Halley's Comet Unexpectedly Flares In Brightness
Mar. 05, 1991
NEW YORK (AP) _ Halley's comet has unexpectedly flared up to become hundreds of times brighter than expected during its orbit through the outer reaches of the solar system, and astronomers can only guess why.
The comet had lost its tail since its latest pass near Earth in 1986 and become an inert, potato-shaped, dirty iceball almost 10 miles long. It was very faint even when viewed with powerful telescopes.
But last month, when it was some 1.3 billion miles from the Sun, astronomers saw that it had sprouted a cloud of shiny dust measuring about 180,000 miles across.
''To have something turn off and suddenly brighten up at this distance is unheard of,'' said Karen Meech of the University of Hawaii's Institute for Astronomy. She spotted the cloud Feb. 15 and measured its brightness at more than 1,000 times what the comet was expected to show.
The brightening also was observed Feb. 12, when Halley was about midway between Saturn and Uranus, by Belgian astronomers Olivier Hainaut and Alain Smette, observing from a European Southern Observatory telescope in Chile. They measured it as almost 300 times brighter than the comet was supposed to be.
Energy from the Sun is thought to trigger such outbursts on other comets, so Halley's behavior so far away is ''rather startling,'' said Brian Marsden, associate director for planetary sciences at the Harvard-Smithsonian Center for Astrophysics in Cambridge, Mass.
''This is much further than anything we've observed before,'' Marsden said.
Dust clouds, called comas, are generally produced around comets when solar energy vaporizes ice, which blows some dust off the comet nucleus.
But the temperature at Halley's surface on Feb. 12 would have been about 330 degrees below zero Fahrenheit, the European observatory said in a statement.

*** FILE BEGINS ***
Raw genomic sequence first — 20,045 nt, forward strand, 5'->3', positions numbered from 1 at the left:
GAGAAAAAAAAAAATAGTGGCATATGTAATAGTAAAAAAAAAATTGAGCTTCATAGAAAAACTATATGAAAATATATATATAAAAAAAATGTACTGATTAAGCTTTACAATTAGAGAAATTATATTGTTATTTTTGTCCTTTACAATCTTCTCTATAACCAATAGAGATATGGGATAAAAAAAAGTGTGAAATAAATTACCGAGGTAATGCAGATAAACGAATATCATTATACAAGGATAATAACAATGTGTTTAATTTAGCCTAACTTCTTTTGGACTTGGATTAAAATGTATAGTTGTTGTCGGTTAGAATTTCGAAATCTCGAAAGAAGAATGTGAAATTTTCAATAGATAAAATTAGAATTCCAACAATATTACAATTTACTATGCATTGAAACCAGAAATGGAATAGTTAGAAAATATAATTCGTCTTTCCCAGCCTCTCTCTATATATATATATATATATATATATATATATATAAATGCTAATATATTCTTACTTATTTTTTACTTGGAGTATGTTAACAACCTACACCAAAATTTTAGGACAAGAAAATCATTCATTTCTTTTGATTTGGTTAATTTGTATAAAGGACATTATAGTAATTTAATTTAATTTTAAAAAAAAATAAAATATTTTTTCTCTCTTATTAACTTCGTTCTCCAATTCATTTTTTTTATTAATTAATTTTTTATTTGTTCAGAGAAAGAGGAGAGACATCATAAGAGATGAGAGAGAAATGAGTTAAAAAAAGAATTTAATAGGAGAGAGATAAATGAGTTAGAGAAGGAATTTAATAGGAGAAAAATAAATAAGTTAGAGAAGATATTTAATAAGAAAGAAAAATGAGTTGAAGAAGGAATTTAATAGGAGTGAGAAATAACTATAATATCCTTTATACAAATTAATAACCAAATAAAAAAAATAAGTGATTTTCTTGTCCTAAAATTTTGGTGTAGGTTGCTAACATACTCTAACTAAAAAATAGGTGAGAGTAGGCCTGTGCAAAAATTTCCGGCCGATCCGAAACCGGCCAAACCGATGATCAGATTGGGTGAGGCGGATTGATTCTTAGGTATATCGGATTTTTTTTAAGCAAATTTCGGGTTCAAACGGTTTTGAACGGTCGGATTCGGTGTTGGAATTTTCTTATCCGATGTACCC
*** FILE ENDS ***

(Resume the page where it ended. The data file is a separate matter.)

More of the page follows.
Meech said some frozen substance other than water ice, such as carbon monoxide or carbon dioxide, could still be active at such a low temperature. So a pocket of one of these substances might have been slowly vaporizing beneath the crust that covers the comet's nucleus. At some point, growing pressure may have let vapor burst through the crust, blowing out enough dust to create the cloud, she said Tuesday.
Meech said other comets produce dust clouds at comparable distances, but with steady production rather than a sudden outburst like Halley's.
These comets are making their first pass through the inner solar system and perhaps they contain easily vaporized substances that had largely been used up by comets that have passed through before, she said.
Another possible explanation for Halley's outburst is that a small piece of space debris hit the comet, she said.
The European observatory statement said the chances of an object hitting the relatively small Halley nucleus seem ''extremely remote,'' and it is hard to see how such an event could lead to the relatively steady outflow of dust observed.
Meech said she had not looked at Halley's since she saw the dust cloud, but ''I would strongly suspect that it has continued to be bright, because things can't happen very quickly out there.''
Marsden said that although such outbursts had not been seen before so far from the Sun, it could be that they simply have been overlooked by astronomers.
''Most of the time people just aren't bothering with very distant comets,'' he said.